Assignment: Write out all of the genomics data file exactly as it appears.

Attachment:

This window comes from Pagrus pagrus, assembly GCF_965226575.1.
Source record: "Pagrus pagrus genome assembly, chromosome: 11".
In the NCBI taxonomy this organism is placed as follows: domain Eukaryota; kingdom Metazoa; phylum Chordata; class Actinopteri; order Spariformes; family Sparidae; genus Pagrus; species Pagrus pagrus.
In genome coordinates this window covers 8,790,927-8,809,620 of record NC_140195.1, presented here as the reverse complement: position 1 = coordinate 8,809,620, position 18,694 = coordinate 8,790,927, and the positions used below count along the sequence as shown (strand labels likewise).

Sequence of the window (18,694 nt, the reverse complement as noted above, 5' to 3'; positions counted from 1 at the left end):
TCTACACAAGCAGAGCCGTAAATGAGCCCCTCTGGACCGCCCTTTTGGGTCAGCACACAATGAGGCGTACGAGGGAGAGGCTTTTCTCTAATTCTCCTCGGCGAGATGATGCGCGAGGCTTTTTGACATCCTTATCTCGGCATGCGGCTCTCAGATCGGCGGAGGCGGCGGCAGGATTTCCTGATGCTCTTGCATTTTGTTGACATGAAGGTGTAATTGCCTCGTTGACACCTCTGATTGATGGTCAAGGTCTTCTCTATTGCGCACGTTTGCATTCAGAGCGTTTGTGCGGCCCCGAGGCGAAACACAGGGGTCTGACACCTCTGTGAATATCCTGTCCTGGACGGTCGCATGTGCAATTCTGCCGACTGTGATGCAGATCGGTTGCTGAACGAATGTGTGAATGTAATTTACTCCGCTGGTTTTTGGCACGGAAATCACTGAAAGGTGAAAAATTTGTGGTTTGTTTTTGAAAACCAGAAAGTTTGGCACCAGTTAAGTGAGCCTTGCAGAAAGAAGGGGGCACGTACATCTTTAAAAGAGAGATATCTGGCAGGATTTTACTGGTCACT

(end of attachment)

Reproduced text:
This window comes from Pagrus pagrus, assembly GCF_965226575.1.
Source record: "Pagrus pagrus genome assembly, chromosome: 11".
In the NCBI taxonomy this organism is placed as follows: domain Eukaryota; kingdom Metazoa; phylum Chordata; class Actinopteri; order Spariformes; family Sparidae; genus Pagrus; species Pagrus pagrus.
In genome coordinates this window covers 8,790,927-8,809,620 of record NC_140195.1, presented here as the reverse complement: position 1 = coordinate 8,809,620, position 18,694 = coordinate 8,790,927, and the positions used below count along the sequence as shown (strand labels likewise).

Sequence of the window (18,694 nt, the reverse complement as noted above, 5' to 3'; positions counted from 1 at the left end):
TCTACACAAGCAGAGCCGTAAATGAGCCCCTCTGGACCGCCCTTTTGGGTCAGCACACAATGAGGCGTACGAGGGAGAGGCTTTTCTCTAATTCTCCTCGGCGAGATGATGCGCGAGGCTTTTTGACATCCTTATCTCGGCATGCGGCTCTCAGATCGGCGGAGGCGGCGGCAGGATTTCCTGATGCTCTTGCATTTTGTTGACATGAAGGTGTAATTGCCTCGTTGACACCTCTGATTGATGGTCAAGGTCTTCTCTATTGCGCACGTTTGCATTCAGAGCGTTTGTGCGGCCCCGAGGCGAAACACAGGGGTCTGACACCTCTGTGAATATCCTGTCCTGGACGGTCGCATGTGCAATTCTGCCGACTGTGATGCAGATCGGTTGCTGAACGAATGTGTGAATGTAATTTACTCCGCTGGTTTTTGGCACGGAAATCACTGAAAGGTGAAAAATTTGTGGTTTGTTTTTGAAAACCAGAAAGTTTGGCACCAGTTAAGTGAGCCTTGCAGAAAGAAGGGGGCACGTACATCTTTAAAAGAGAGATATCTGGCAGGATTTTACTGGTCACT